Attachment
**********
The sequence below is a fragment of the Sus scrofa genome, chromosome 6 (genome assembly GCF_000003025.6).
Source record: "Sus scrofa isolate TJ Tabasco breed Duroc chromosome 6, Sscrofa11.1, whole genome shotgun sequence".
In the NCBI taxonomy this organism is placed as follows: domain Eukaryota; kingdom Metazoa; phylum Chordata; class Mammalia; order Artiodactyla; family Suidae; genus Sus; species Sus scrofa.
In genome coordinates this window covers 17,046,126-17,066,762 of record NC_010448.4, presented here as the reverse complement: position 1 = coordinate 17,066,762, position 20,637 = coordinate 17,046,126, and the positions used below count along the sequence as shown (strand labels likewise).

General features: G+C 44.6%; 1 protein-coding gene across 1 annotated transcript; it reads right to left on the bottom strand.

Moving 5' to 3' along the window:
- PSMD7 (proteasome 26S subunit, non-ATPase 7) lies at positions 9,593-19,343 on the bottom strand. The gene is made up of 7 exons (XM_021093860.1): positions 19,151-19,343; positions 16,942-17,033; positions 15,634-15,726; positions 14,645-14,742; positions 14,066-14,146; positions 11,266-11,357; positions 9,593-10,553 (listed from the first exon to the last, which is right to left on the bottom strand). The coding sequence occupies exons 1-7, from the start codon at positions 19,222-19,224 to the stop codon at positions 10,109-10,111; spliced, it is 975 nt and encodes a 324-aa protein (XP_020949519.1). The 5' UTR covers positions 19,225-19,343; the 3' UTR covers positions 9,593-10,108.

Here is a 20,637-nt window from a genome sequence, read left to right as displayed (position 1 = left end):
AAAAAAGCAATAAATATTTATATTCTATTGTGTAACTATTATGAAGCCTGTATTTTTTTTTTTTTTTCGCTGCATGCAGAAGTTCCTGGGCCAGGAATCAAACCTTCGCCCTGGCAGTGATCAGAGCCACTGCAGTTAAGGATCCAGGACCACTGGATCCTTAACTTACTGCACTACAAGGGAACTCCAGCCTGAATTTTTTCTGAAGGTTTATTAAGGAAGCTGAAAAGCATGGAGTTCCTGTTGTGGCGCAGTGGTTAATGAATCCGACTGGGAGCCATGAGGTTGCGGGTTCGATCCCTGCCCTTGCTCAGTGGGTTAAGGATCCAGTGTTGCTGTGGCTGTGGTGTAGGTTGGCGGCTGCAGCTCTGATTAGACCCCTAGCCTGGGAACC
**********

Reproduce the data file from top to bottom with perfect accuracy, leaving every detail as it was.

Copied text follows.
The sequence below is a fragment of the Sus scrofa genome, chromosome 6 (genome assembly GCF_000003025.6).
Source record: "Sus scrofa isolate TJ Tabasco breed Duroc chromosome 6, Sscrofa11.1, whole genome shotgun sequence".
In the NCBI taxonomy this organism is placed as follows: domain Eukaryota; kingdom Metazoa; phylum Chordata; class Mammalia; order Artiodactyla; family Suidae; genus Sus; species Sus scrofa.
In genome coordinates this window covers 17,046,126-17,066,762 of record NC_010448.4, presented here as the reverse complement: position 1 = coordinate 17,066,762, position 20,637 = coordinate 17,046,126, and the positions used below count along the sequence as shown (strand labels likewise).

General features: G+C 44.6%; 1 protein-coding gene across 1 annotated transcript; it reads right to left on the bottom strand.

Moving 5' to 3' along the window:
- PSMD7 (proteasome 26S subunit, non-ATPase 7) lies at positions 9,593-19,343 on the bottom strand. The gene is made up of 7 exons (XM_021093860.1): positions 19,151-19,343; positions 16,942-17,033; positions 15,634-15,726; positions 14,645-14,742; positions 14,066-14,146; positions 11,266-11,357; positions 9,593-10,553 (listed from the first exon to the last, which is right to left on the bottom strand). The coding sequence occupies exons 1-7, from the start codon at positions 19,222-19,224 to the stop codon at positions 10,109-10,111; spliced, it is 975 nt and encodes a 324-aa protein (XP_020949519.1). The 5' UTR covers positions 19,225-19,343; the 3' UTR covers positions 9,593-10,108.

Here is a 20,637-nt window from a genome sequence, read left to right as displayed (position 1 = left end):
AAAAAAGCAATAAATATTTATATTCTATTGTGTAACTATTATGAAGCCTGTATTTTTTTTTTTTTTTCGCTGCATGCAGAAGTTCCTGGGCCAGGAATCAAACCTTCGCCCTGGCAGTGATCAGAGCCACTGCAGTTAAGGATCCAGGACCACTGGATCCTTAACTTACTGCACTACAAGGGAACTCCAGCCTGAATTTTTTCTGAAGGTTTATTAAGGAAGCTGAAAAGCATGGAGTTCCTGTTGTGGCGCAGTGGTTAATGAATCCGACTGGGAGCCATGAGGTTGCGGGTTCGATCCCTGCCCTTGCTCAGTGGGTTAAGGATCCAGTGTTGCTGTGGCTGTGGTGTAGGTTGGCGGCTGCAGCTCTGATTAGACCCCTAGCCTGGGAACC